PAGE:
Tiverton Wool Trade No 5 of 5 on the history of this Devon town
The Devon town of Tiverton, 'two-ford-town', owes this name to its location between two rivers and its fame to the industry – the wool trade – which developed alongside them in the Middle Ages. In its heyday (1500-1750), thousands found work in the manufacture of woollen cloth and merchants grew rich on their profits. Their heritage can be followed around the town today.
THE MAKING OF CLOTH. On what did a successful cloth industry depend? First, a ready access to wool from Devon and from Ireland via Barnstaple and Minehead carried to Tiverton by packhorse, mostly nimble Exmoor ponies. Local expertise developed the raw material. One wool-comber could supply eight spinners whose yarn enabled a weaver to make a piece of kersey cloth, the 'Devonshire dozen', 12 yards long and 12 pounds in weight.
The finishing processes were all-important and were controlled by the merchant clothier. Fulling mills driven by water-power from the rivers Exe and Lowman pounded the cloth to shrink and felt it. Traditional kerseys or, from 1660s, serges, were then stretched from tenterhooks on frames in rack-fields. They were hot-pressed, brushed with teasels, trimmed with huge shears, dyed, sealed and loaded. One packhorse could carry the work of twenty weavers to London in six days. In 1730 there were 2500 looms and 56 fulling mills at work.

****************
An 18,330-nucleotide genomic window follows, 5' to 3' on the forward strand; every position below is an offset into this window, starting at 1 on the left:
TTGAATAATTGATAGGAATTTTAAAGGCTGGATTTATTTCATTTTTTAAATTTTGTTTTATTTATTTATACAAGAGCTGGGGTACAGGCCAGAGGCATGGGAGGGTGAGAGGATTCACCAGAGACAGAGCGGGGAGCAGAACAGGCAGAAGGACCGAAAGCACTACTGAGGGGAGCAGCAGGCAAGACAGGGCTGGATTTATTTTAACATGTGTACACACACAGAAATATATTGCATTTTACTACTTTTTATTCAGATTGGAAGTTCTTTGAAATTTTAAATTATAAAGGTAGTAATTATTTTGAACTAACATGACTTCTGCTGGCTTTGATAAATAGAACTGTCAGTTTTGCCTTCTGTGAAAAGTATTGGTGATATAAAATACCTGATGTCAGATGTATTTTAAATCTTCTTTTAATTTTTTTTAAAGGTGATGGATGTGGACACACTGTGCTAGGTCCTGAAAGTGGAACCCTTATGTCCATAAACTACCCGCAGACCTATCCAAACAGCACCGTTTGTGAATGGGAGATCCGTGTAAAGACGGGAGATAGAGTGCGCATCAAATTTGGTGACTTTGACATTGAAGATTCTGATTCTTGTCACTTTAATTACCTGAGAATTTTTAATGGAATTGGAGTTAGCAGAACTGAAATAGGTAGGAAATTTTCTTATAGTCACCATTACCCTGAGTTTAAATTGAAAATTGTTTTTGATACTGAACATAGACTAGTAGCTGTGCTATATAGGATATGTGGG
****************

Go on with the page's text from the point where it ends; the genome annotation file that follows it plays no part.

For fulling, the cloth is pounded with huge hammers in a trough of water with urine or fuller's earth, so that it is shrunk and felted. This makes it better for wearing in wet, windy or cold weather. A working model in Tiverton Museum shows the process.
HOBBY HORSE MILL, just downriver from Lowman Green at Old Mill Court, was typical. Perhaps a Domesday flour mill, it was converted to fulling by 1622 and then back to a corn mill in c 1750. It was the last of Tiverton's old mills to close, in 1988.
SHARLAND'S COURT was once typical of where families lived and worked. The central yard was long enough for weavers to lay out the yarn for the loom, a process called 'warping the chains'. One sergemaker who organised the business, John Besley, lived next door at the house now the Four and Twenty Blackbirds Restaurant. The low-level footpath once led to the old ford.
LOWMAN BRIDGE, rebuilt after the 1612 fire in stone with two arches, was widened in 1772. A new bridge of three arches was built alongside in 1794 on the present site. The bridge was widened in 1851 and again in 1911 (as here) to take the statue of King Edward VII.
PETER BLUNDELL (c1520-1601) made a fortune buying cloth in Tiverton and selling it in London when Devon kerseys were in great demand at home and abroad. He never married but his generosity to family, friends and good causes was exceptional. His name was made by the Free Grammar School he founded for 150 boys (6-18 years) – outstanding in scale, design, cost and endowment.
© Copyright of Lifechart 2008
Merchants' Trail was devised, researched and written by Tiverton Civic Society and commissioned by Mid Devon District Council, with Heritage Lottery Funding. Design and production was by Lifechart. Directions and medallions were by local schoolchildren. Full acknowledgments and further information is available at www.tivertoncivicsoc.org.uk.
Size shown is inside frame measurement
Mounted on 40mm deep wooden frame
159mm square with 350-word feature
Size shown is approx. image area
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